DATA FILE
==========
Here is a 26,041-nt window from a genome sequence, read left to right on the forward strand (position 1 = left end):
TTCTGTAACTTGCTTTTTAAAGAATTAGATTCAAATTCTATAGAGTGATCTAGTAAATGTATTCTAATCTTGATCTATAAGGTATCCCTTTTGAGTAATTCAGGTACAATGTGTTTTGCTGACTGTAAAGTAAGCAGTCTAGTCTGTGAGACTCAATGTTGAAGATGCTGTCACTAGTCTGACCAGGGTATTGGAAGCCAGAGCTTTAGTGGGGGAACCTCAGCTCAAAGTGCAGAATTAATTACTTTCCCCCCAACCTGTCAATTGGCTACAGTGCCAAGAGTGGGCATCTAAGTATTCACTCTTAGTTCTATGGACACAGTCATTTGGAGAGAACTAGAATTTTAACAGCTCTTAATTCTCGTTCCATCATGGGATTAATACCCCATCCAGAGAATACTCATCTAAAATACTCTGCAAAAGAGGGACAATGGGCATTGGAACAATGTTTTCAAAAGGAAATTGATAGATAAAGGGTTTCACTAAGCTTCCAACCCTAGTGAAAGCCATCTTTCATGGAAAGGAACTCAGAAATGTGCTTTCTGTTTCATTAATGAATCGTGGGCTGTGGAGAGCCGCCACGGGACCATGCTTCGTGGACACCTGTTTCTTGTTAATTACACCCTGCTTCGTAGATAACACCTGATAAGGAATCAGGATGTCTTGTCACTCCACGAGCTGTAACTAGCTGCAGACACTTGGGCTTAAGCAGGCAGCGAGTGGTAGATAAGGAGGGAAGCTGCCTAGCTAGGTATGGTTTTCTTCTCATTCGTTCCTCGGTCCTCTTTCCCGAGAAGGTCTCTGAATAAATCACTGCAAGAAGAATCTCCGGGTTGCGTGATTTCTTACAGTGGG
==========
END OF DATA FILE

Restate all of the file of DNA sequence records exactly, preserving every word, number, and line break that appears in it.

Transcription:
Here is a 26,041-nt window from a genome sequence, read left to right on the forward strand (position 1 = left end):
TTCTGTAACTTGCTTTTTAAAGAATTAGATTCAAATTCTATAGAGTGATCTAGTAAATGTATTCTAATCTTGATCTATAAGGTATCCCTTTTGAGTAATTCAGGTACAATGTGTTTTGCTGACTGTAAAGTAAGCAGTCTAGTCTGTGAGACTCAATGTTGAAGATGCTGTCACTAGTCTGACCAGGGTATTGGAAGCCAGAGCTTTAGTGGGGGAACCTCAGCTCAAAGTGCAGAATTAATTACTTTCCCCCCAACCTGTCAATTGGCTACAGTGCCAAGAGTGGGCATCTAAGTATTCACTCTTAGTTCTATGGACACAGTCATTTGGAGAGAACTAGAATTTTAACAGCTCTTAATTCTCGTTCCATCATGGGATTAATACCCCATCCAGAGAATACTCATCTAAAATACTCTGCAAAAGAGGGACAATGGGCATTGGAACAATGTTTTCAAAAGGAAATTGATAGATAAAGGGTTTCACTAAGCTTCCAACCCTAGTGAAAGCCATCTTTCATGGAAAGGAACTCAGAAATGTGCTTTCTGTTTCATTAATGAATCGTGGGCTGTGGAGAGCCGCCACGGGACCATGCTTCGTGGACACCTGTTTCTTGTTAATTACACCCTGCTTCGTAGATAACACCTGATAAGGAATCAGGATGTCTTGTCACTCCACGAGCTGTAACTAGCTGCAGACACTTGGGCTTAAGCAGGCAGCGAGTGGTAGATAAGGAGGGAAGCTGCCTAGCTAGGTATGGTTTTCTTCTCATTCGTTCCTCGGTCCTCTTTCCCGAGAAGGTCTCTGAATAAATCACTGCAAGAAGAATCTCCGGGTTGCGTGATTTCTTACAGTGGG